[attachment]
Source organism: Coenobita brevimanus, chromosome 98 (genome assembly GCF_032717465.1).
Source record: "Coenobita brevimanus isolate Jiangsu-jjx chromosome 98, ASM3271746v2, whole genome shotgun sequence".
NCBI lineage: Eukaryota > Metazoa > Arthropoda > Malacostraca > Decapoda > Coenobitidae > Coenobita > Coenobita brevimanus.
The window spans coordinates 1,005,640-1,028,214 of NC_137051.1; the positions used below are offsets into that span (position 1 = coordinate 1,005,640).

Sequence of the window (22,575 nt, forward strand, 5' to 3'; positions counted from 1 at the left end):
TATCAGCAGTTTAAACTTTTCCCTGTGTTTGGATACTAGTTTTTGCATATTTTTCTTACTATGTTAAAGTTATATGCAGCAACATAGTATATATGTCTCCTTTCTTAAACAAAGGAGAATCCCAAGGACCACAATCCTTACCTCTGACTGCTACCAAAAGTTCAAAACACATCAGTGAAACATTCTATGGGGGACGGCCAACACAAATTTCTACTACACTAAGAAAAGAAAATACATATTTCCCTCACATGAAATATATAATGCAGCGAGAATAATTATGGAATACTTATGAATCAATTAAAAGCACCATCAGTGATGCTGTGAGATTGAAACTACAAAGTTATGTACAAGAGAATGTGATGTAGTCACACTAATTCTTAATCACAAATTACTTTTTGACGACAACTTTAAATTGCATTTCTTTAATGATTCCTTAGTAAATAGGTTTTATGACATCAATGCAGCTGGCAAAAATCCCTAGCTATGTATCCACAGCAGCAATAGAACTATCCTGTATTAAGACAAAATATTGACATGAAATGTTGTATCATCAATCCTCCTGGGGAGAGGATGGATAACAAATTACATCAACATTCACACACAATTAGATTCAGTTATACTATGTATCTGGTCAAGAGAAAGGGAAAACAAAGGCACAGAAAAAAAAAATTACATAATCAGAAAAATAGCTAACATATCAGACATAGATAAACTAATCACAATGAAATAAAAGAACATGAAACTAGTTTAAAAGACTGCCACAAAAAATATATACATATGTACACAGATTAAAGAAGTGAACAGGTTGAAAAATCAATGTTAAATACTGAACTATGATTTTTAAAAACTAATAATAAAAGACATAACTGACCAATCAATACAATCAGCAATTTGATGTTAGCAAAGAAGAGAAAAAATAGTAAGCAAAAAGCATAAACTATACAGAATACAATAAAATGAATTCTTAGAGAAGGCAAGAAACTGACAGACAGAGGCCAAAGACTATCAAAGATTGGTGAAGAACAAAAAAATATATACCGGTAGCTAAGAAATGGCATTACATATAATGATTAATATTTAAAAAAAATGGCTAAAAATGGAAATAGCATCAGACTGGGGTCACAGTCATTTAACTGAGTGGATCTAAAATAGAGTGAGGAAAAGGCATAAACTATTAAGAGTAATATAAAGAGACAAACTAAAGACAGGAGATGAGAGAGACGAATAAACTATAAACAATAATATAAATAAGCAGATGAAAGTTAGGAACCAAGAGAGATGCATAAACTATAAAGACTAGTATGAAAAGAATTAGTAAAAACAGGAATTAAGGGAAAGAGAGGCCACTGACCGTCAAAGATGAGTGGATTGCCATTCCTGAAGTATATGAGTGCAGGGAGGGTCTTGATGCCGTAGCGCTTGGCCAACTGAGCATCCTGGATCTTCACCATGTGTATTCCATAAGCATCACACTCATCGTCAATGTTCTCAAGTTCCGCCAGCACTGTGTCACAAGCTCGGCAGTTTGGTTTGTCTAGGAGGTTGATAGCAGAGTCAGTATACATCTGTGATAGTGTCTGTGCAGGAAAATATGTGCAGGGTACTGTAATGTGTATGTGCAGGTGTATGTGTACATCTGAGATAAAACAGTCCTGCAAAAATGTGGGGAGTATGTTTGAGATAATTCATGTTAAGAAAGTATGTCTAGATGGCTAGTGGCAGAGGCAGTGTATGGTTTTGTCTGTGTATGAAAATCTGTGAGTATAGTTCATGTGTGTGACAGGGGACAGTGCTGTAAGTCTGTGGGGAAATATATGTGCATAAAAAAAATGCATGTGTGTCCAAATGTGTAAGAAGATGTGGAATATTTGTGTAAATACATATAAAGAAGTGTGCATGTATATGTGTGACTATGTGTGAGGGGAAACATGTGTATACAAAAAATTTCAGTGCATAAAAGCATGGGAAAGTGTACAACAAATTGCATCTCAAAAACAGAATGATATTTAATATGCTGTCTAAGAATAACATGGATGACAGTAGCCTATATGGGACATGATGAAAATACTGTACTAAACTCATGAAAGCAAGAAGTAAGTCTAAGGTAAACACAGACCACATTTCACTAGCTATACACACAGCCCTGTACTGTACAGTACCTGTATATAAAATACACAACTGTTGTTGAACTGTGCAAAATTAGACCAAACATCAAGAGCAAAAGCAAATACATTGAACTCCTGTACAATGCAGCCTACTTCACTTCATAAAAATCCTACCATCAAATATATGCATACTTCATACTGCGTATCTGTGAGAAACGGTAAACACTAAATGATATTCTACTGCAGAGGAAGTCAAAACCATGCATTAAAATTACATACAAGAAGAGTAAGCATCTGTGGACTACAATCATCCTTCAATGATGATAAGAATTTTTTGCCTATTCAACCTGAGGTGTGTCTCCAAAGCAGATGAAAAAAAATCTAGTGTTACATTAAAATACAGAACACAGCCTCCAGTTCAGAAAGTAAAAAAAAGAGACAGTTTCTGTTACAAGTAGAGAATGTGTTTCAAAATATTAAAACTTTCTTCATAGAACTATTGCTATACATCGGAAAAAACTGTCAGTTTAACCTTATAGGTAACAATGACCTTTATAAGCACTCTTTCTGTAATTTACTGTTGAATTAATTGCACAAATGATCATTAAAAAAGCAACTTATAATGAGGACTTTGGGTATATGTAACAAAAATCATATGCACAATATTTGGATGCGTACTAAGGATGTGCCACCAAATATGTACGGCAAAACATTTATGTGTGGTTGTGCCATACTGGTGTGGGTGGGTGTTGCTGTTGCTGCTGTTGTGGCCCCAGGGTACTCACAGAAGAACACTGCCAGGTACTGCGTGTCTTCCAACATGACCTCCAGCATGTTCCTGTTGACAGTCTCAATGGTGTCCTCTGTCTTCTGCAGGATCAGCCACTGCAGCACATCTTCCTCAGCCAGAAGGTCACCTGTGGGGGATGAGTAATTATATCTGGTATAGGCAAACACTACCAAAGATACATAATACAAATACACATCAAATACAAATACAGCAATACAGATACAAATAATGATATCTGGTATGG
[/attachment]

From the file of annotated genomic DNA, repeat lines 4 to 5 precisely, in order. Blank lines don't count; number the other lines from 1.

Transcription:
The window spans coordinates 1,005,640-1,028,214 of NC_137051.1; the positions used below are offsets into that span (position 1 = coordinate 1,005,640).

Sequence of the window (22,575 nt, forward strand, 5' to 3'; positions counted from 1 at the left end):